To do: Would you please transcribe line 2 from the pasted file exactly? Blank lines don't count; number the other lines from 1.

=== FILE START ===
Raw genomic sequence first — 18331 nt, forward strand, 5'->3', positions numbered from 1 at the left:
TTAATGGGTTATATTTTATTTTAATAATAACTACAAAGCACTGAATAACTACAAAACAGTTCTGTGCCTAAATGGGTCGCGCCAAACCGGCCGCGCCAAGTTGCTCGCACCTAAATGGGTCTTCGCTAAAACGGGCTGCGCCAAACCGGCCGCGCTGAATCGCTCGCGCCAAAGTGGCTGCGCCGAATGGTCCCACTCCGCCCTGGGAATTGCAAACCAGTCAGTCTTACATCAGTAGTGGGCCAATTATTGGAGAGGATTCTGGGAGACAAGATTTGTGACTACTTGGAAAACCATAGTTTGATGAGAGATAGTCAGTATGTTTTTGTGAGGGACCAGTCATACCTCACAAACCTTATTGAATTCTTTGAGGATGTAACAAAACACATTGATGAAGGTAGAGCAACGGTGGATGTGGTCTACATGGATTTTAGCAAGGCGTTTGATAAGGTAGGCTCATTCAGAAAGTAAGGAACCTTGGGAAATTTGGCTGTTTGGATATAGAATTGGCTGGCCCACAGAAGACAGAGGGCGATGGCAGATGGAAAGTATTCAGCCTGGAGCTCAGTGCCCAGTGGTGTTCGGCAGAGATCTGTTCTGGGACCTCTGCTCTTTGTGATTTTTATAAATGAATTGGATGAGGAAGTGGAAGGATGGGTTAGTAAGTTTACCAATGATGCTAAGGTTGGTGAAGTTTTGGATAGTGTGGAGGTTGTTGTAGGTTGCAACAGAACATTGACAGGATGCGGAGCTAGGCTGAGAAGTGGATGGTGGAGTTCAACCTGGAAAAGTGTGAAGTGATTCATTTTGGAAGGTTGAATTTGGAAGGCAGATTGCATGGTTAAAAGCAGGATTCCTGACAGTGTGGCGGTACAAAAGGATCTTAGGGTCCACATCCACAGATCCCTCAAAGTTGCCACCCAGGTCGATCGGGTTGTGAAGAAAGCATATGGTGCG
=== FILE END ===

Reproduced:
TTAATGGGTTATATTTTATTTTAATAATAACTACAAAGCACTGAATAACTACAAAACAGTTCTGTGCCTAAATGGGTCGCGCCAAACCGGCCGCGCCAAGTTGCTCGCACCTAAATGGGTCTTCGCTAAAACGGGCTGCGCCAAACCGGCCGCGCTGAATCGCTCGCGCCAAAGTGGCTGCGCCGAATGGTCCCACTCCGCCCTGGGAATTGCAAACCAGTCAGTCTTACATCAGTAGTGGGCCAATTATTGGAGAGGATTCTGGGAGACAAGATTTGTGACTACTTGGAAAACCATAGTTTGATGAGAGATAGTCAGTATGTTTTTGTGAGGGACCAGTCATACCTCACAAACCTTATTGAATTCTTTGAGGATGTAACAAAACACATTGATGAAGGTAGAGCAACGGTGGATGTGGTCTACATGGATTTTAGCAAGGCGTTTGATAAGGTAGGCTCATTCAGAAAGTAAGGAACCTTGGGAAATTTGGCTGTTTGGATATAGAATTGGCTGGCCCACAGAAGACAGAGGGCGATGGCAGATGGAAAGTATTCAGCCTGGAGCTCAGTGCCCAGTGGTGTTCGGCAGAGATCTGTTCTGGGACCTCTGCTCTTTGTGATTTTTATAAATGAATTGGATGAGGAAGTGGAAGGATGGGTTAGTAAGTTTACCAATGATGCTAAGGTTGGTGAAGTTTTGGATAGTGTGGAGGTTGTTGTAGGTTGCAACAGAACATTGACAGGATGCGGAGCTAGGCTGAGAAGTGGATGGTGGAGTTCAACCTGGAAAAGTGTGAAGTGATTCATTTTGGAAGGTTGAATTTGGAAGGCAGATTGCATGGTTAAAAGCAGGATTCCTGACAGTGTGGCGGTACAAAAGGATCTTAGGGTCCACATCCACAGATCCCTCAAAGTTGCCACCCAGGTCGATCGGGTTGTGAAGAAAGCATATGGTGCG